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Emotional support…alligators?

On Behalf of | Jul 8, 2019 | Personal Injury

The use of emotional support animals has increased dramatically in recent years, and with good reason. Many studies have shown that animals have a beneficial effect for people suffering from mental health conditions, such as depression, PTSD and others. While most of these animals present no risk to the public, some people are pushing the boundaries with exotic species. What are the legal requirements for these animals? What happens if they injure someone?

An Important Distinction: Service Animals Vs. Emotional Support Animals

Service animals and emotional support animals are not the same thing. Under the Americans with Disabilities Act (ADA), only dogs can be service animals. These dogs must be trained to perform a specific task for someone with a disability, such as reminding a diabetic to take their insulin or leading a blind person across the street. These dogs to have access to a wide variety of public and private spaces, and the law does not consider them to be pets.

Unlike service animals, emotional support animals require no special training. While a person must still have a certified letter from a mental health professional prescribing the use of an emotional support animal, there are few other legal requirements beyond maintaining good behavior. These animals do not have the same degree of access to restaurants, hotels and public transportation, but the law still allows them in certain places, like commercial airplanes.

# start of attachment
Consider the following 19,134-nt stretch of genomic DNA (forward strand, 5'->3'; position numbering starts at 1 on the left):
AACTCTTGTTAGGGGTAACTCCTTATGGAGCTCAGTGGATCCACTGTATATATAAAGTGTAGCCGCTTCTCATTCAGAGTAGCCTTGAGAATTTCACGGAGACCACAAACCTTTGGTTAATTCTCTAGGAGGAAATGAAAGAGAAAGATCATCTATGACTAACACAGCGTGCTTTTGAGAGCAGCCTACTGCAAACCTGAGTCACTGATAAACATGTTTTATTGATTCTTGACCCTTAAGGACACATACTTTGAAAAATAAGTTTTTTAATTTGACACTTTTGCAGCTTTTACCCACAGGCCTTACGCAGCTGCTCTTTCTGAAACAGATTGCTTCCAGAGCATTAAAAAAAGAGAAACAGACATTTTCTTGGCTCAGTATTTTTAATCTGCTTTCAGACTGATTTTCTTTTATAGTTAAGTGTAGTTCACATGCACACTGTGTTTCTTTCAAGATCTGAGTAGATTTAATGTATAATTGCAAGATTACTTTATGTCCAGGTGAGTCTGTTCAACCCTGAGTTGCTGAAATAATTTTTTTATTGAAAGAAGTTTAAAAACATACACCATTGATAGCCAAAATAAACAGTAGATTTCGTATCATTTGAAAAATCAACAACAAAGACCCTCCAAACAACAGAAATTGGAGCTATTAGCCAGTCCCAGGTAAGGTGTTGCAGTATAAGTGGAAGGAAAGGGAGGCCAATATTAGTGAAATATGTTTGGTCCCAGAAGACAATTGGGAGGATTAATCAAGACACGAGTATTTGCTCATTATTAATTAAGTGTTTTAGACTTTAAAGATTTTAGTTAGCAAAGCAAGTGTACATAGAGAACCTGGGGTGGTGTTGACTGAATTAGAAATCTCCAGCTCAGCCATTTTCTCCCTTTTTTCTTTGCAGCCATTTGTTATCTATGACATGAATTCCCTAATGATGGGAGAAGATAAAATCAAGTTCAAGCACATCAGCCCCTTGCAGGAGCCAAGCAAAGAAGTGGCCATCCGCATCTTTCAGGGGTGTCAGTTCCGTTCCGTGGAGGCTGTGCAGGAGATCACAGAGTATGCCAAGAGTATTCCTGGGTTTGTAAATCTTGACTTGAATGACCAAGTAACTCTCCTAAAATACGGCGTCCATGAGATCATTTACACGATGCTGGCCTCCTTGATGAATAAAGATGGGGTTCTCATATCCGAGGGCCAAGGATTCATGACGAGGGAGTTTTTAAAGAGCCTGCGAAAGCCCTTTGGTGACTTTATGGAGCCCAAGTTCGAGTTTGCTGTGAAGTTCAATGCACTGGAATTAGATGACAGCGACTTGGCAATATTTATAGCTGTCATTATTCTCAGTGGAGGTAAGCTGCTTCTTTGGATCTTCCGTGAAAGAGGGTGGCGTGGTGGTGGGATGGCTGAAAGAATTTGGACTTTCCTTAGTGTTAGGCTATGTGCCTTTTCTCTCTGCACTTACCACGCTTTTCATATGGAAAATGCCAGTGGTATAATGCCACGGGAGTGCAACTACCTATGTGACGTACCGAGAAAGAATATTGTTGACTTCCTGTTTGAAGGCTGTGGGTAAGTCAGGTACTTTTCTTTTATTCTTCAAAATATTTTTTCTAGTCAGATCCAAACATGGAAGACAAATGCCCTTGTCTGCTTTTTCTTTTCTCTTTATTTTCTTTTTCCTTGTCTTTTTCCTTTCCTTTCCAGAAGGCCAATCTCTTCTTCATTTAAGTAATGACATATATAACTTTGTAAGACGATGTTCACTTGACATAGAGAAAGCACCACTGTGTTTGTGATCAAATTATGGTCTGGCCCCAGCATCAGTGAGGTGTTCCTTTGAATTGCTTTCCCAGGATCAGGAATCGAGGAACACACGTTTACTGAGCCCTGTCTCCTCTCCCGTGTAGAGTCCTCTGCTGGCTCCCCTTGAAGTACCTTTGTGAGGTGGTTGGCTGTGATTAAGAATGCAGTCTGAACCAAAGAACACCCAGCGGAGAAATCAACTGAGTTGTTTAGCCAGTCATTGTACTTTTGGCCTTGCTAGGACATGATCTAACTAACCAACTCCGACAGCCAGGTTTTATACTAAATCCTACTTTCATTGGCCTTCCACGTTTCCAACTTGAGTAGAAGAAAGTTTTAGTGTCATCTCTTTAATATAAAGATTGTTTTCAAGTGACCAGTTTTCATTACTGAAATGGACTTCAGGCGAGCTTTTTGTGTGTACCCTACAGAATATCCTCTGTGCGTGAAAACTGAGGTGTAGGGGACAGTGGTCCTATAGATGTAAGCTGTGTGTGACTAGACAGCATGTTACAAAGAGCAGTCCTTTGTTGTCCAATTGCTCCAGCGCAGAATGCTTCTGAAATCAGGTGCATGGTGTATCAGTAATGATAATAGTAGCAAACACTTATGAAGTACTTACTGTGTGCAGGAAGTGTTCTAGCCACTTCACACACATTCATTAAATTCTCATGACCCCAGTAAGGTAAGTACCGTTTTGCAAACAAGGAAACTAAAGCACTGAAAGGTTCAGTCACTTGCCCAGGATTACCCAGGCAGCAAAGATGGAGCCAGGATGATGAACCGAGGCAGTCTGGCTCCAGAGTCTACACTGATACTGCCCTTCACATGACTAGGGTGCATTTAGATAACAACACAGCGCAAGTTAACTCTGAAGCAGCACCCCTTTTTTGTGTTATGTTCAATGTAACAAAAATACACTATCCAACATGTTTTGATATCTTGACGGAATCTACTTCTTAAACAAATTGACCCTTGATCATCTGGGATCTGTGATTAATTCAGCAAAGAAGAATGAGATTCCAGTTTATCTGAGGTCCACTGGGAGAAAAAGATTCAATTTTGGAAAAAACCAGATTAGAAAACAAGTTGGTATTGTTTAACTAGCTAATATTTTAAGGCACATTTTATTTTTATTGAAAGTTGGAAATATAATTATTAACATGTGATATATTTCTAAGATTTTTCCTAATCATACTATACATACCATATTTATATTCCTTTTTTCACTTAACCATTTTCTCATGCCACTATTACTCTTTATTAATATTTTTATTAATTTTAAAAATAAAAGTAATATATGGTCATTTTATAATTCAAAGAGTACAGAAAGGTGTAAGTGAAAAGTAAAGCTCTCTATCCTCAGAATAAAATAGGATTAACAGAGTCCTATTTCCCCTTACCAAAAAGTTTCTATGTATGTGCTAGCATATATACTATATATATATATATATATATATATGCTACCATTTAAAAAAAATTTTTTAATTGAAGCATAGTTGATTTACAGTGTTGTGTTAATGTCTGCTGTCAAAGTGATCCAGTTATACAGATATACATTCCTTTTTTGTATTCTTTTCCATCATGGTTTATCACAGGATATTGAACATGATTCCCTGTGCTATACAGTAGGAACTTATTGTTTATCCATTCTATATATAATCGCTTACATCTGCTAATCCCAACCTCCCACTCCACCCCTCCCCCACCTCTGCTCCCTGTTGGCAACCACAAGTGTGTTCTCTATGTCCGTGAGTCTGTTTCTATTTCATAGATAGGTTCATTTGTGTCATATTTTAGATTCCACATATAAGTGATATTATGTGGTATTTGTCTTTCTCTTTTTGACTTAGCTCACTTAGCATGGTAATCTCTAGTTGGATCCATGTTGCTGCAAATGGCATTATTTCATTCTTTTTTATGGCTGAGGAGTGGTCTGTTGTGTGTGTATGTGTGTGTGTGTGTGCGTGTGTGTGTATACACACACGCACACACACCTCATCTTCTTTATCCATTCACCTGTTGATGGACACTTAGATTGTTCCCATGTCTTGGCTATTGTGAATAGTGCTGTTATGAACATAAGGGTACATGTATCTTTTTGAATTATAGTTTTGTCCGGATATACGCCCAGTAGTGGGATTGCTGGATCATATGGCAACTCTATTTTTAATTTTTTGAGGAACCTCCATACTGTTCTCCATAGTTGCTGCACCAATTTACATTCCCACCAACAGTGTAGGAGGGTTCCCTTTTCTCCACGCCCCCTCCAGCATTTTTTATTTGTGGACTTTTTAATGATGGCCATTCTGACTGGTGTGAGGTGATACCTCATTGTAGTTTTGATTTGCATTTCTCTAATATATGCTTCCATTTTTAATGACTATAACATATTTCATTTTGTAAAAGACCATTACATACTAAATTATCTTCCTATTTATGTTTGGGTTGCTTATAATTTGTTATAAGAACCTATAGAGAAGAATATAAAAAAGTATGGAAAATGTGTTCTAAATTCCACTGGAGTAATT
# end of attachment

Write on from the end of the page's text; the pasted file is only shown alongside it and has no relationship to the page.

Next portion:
Pushing The Boundaries

Dogs are still the most common choice for an emotional support animal. However, some people choose other animals as well. There are documented cases of people using birds, hedgehogs, miniature horses and other species. A Pennsylvania man even uses an emotional support alligator that he rescued in Florida.

When Injuries Occur

While you’re unlikely to encounter an emotional support alligator on a plane, the fact remains that emotional support animals can pose a risk to the public. Just because an animal has never attacked someone before doesn’t mean that it won’t do so in the future, especially if the owner hasn’t trained it well. Unfortunately, children are the most likely victims of these attacks, and the resulting injuries can be quite severe.

An attorney who focuses on dog bites and other animal injuries will be your most powerful ally in these circumstances. Most people who use emotional support animals are responsible, and most of these animals maintain good behavior. However, for those that don’t, you may need legal remedies after an incident.

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